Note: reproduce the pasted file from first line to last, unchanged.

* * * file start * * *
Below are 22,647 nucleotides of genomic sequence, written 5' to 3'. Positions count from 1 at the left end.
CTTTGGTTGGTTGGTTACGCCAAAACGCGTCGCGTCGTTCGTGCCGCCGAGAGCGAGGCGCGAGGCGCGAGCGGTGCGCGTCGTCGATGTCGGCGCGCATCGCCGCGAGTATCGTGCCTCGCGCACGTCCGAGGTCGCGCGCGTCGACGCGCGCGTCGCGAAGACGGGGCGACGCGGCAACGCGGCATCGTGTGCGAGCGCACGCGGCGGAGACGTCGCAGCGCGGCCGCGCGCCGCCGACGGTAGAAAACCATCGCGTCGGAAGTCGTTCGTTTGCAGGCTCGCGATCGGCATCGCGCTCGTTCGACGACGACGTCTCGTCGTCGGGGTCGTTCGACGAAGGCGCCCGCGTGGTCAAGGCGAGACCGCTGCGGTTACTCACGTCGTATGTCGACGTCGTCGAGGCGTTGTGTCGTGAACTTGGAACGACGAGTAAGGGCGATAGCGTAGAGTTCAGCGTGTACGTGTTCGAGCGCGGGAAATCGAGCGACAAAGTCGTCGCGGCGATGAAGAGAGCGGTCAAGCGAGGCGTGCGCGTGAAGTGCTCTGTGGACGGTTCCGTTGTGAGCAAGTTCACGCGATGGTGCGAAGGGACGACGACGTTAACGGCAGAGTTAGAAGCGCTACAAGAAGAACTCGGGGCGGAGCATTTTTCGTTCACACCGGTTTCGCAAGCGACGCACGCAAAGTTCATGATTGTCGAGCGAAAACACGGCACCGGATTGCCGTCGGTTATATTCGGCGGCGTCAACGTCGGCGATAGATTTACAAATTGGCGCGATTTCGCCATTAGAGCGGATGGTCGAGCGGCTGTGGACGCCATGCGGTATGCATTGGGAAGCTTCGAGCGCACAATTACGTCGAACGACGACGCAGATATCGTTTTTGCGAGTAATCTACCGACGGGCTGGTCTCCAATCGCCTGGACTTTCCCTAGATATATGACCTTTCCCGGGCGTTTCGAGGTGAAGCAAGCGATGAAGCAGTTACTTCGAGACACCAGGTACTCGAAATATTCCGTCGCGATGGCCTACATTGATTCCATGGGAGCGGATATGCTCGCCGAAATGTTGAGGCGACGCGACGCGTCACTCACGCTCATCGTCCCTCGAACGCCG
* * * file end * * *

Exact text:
Below are 22,647 nucleotides of genomic sequence, written 5' to 3'. Positions count from 1 at the left end.
CTTTGGTTGGTTGGTTACGCCAAAACGCGTCGCGTCGTTCGTGCCGCCGAGAGCGAGGCGCGAGGCGCGAGCGGTGCGCGTCGTCGATGTCGGCGCGCATCGCCGCGAGTATCGTGCCTCGCGCACGTCCGAGGTCGCGCGCGTCGACGCGCGCGTCGCGAAGACGGGGCGACGCGGCAACGCGGCATCGTGTGCGAGCGCACGCGGCGGAGACGTCGCAGCGCGGCCGCGCGCCGCCGACGGTAGAAAACCATCGCGTCGGAAGTCGTTCGTTTGCAGGCTCGCGATCGGCATCGCGCTCGTTCGACGACGACGTCTCGTCGTCGGGGTCGTTCGACGAAGGCGCCCGCGTGGTCAAGGCGAGACCGCTGCGGTTACTCACGTCGTATGTCGACGTCGTCGAGGCGTTGTGTCGTGAACTTGGAACGACGAGTAAGGGCGATAGCGTAGAGTTCAGCGTGTACGTGTTCGAGCGCGGGAAATCGAGCGACAAAGTCGTCGCGGCGATGAAGAGAGCGGTCAAGCGAGGCGTGCGCGTGAAGTGCTCTGTGGACGGTTCCGTTGTGAGCAAGTTCACGCGATGGTGCGAAGGGACGACGACGTTAACGGCAGAGTTAGAAGCGCTACAAGAAGAACTCGGGGCGGAGCATTTTTCGTTCACACCGGTTTCGCAAGCGACGCACGCAAAGTTCATGATTGTCGAGCGAAAACACGGCACCGGATTGCCGTCGGTTATATTCGGCGGCGTCAACGTCGGCGATAGATTTACAAATTGGCGCGATTTCGCCATTAGAGCGGATGGTCGAGCGGCTGTGGACGCCATGCGGTATGCATTGGGAAGCTTCGAGCGCACAATTACGTCGAACGACGACGCAGATATCGTTTTTGCGAGTAATCTACCGACGGGCTGGTCTCCAATCGCCTGGACTTTCCCTAGATATATGACCTTTCCCGGGCGTTTCGAGGTGAAGCAAGCGATGAAGCAGTTACTTCGAGACACCAGGTACTCGAAATATTCCGTCGCGATGGCCTACATTGATTCCATGGGAGCGGATATGCTCGCCGAAATGTTGAGGCGACGCGACGCGTCACTCACGCTCATCGTCCCTCGAACGCCG